Physics is the most fundamental of the sciences. Physicists study a broad range of phenomena from large clusters of galaxies to the smallest subatomic particles. Physicist work on improving both our detailed understanding of nature's most fundamental laws, and on using basic principles to explaining the remarkable complexity observed in natural phenomena. The practice of physics is equally broad. Some physicists focus on deep, abstract principles concerning the most basic laws of nature, while others apply physics to make practical innovations in technology. Physics provides the basis of many sciences including chemistry, engineering, material science, oceanography, seismology, and astronomy. Many professionals in these fields began with a bachelor's degree in physics. Many of the innovations and discoveries that have changed our lives, like computers and lasers have were made possible by the work of physicists. Physics continues to have a tremendous impact on new technologies and other innovations.
- The American Physical Society (APS), lists many good reasons why you should study physics at this link.
Physics & Physics Careers
Of students who obtain a bachelors degree in physics, roughly half of go directly into employment after obtaining their bachelors degree. The other half go on to graduate school in physics, astronomy, engineering, medicine, law, education or other professions. Most jobs in basic research and development usually require a doctoral degree. Bachelors degree holders working for these employers often qualify as technicians or research assistants. There is a wealth of information about physics and physics careers on the web. Some particularly useful links can be found below.
- Physics Careers (APS)
- AIP Statistics on Physics Employment Trends
- Career Network (AIP)
- Occupational Outlook Handbook (U.S. Dept. of Labor)
Other Professional Careers for Physics Students
Physicists are among the worlds best problem solvers and critical thinkers, skills that are essential for success in many fields. A physics education will prepare you for great jobs in a wide variety of careers.
Majoring or minoring in physics provides an excellent preparation for a career in law. This is particularly true for pre-law students interested in patent law. For example, the Law School Admission Test (LSAT), is required for admission to many law schools. Physics and Math majors rank #1 in average LSAT Scores.
Patent Agents, Patent Attorneys, and Patent Examiners
Both patent agent's and patent attorney's have a license to represent clients before the Patent Office. Patent attorneys are also admitted to the practice of law. Students wishing to become patent agents should obtain a Bachelor's degree in a technology field which is recognized by the USTOP. For more information, consult the links below.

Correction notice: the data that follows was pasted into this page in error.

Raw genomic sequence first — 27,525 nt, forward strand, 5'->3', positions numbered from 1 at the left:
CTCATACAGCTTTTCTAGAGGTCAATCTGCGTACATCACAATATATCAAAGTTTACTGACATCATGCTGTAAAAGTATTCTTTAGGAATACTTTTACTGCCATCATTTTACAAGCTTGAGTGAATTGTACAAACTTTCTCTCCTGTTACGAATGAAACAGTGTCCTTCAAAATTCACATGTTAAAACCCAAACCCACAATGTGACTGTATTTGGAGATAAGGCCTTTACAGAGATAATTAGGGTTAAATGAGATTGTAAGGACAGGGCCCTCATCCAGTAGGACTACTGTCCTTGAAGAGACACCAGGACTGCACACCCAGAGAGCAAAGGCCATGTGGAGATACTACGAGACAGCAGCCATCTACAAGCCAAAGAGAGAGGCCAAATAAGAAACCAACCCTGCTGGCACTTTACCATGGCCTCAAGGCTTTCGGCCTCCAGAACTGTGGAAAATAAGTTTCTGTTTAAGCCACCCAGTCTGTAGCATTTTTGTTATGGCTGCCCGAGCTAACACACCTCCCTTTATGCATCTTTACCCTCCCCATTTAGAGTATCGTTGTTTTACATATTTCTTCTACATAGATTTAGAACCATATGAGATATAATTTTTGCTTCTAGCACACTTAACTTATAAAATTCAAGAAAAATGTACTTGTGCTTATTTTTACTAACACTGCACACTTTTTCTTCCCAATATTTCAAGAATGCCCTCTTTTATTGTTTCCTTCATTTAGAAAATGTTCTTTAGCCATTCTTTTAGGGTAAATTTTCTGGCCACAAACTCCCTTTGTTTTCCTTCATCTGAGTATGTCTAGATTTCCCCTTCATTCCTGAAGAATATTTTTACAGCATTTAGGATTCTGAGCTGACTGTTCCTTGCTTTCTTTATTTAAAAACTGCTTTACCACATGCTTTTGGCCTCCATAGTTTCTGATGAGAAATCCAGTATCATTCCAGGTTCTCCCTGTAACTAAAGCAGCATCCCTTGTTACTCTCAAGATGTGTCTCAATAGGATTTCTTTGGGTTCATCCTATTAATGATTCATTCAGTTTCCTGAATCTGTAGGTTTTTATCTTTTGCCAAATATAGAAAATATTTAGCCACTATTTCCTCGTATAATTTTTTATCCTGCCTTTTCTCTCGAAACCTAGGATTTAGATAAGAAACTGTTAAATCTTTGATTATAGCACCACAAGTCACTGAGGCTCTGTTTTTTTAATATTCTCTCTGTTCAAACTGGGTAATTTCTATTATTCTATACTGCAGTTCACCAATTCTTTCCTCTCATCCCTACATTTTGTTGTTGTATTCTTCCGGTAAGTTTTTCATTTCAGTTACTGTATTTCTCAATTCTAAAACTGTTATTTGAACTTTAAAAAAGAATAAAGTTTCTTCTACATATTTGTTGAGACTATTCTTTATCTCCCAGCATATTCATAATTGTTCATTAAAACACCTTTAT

- Patent Agents and Attorney's (Wikipedia)
- How to Become a Patent Agent (About.com)
- Patent Jobs
- More Patent Jobs
Medicine and Health Sciences
The Medical College Admission Test (MCAT), is a standardized examination for medical school admissions in the United States. Physics majors also excel in MCAT scores, finishing second behind Biomedical engineering. Details can be found in this AIP report. More information on physicists in medicine and on medican physics can be found below.
- Medical Physics Online (AIP)
- American Association of Physicists in Medicine (AAPM)
- International Organization for Medical Physics (IOMP)
- Medican Physics Web (IOP)
- Medical Physics (Wikipedia)
Standardized test for admission to optometry schools is the Optometry Admissions Test (OAT). For more information on a career in optometry you may consult.
Quantitative Finance and Actuarial Science
Many physicists have gone on to work in finance or actuarial science. Browse the information links and job listings below.
- Finance for Physicists from UIUC
- Physicists Graduate from Wall Street (AIP)
- Physics and a Career on Wall Street
- Mutual attractions: physics and finance
- Physics & Finance (Princeton)
- Global Actuarial Recruitment
- Quantitative Finance Jobs
Masters of Business Administration (MBA)
The Graduate Management Admissions Test (GMAT) is required for students applying to many MBA programs. According to the Profile of Graduate Admissions Test Candidates (2000-2005), published by the Graduate Management Admissions Council, of all majors, physicists top the list on GMAT scores. Below are some related links.
Other Graduate Study
The Graduate Record Exam (GRE) is a standardized test used for admissions to many graduate programs. Many graduate schools require the GRE as part of the admissions process The general GRE exam includes include sections on quantitative and verbal reasoning. Intended Physics graduate majors rank #1 in the Quantitative Reasoning portion of the GRE a they excel in other parts of the GRE as well. Consult this link for details, or search the ETS site.
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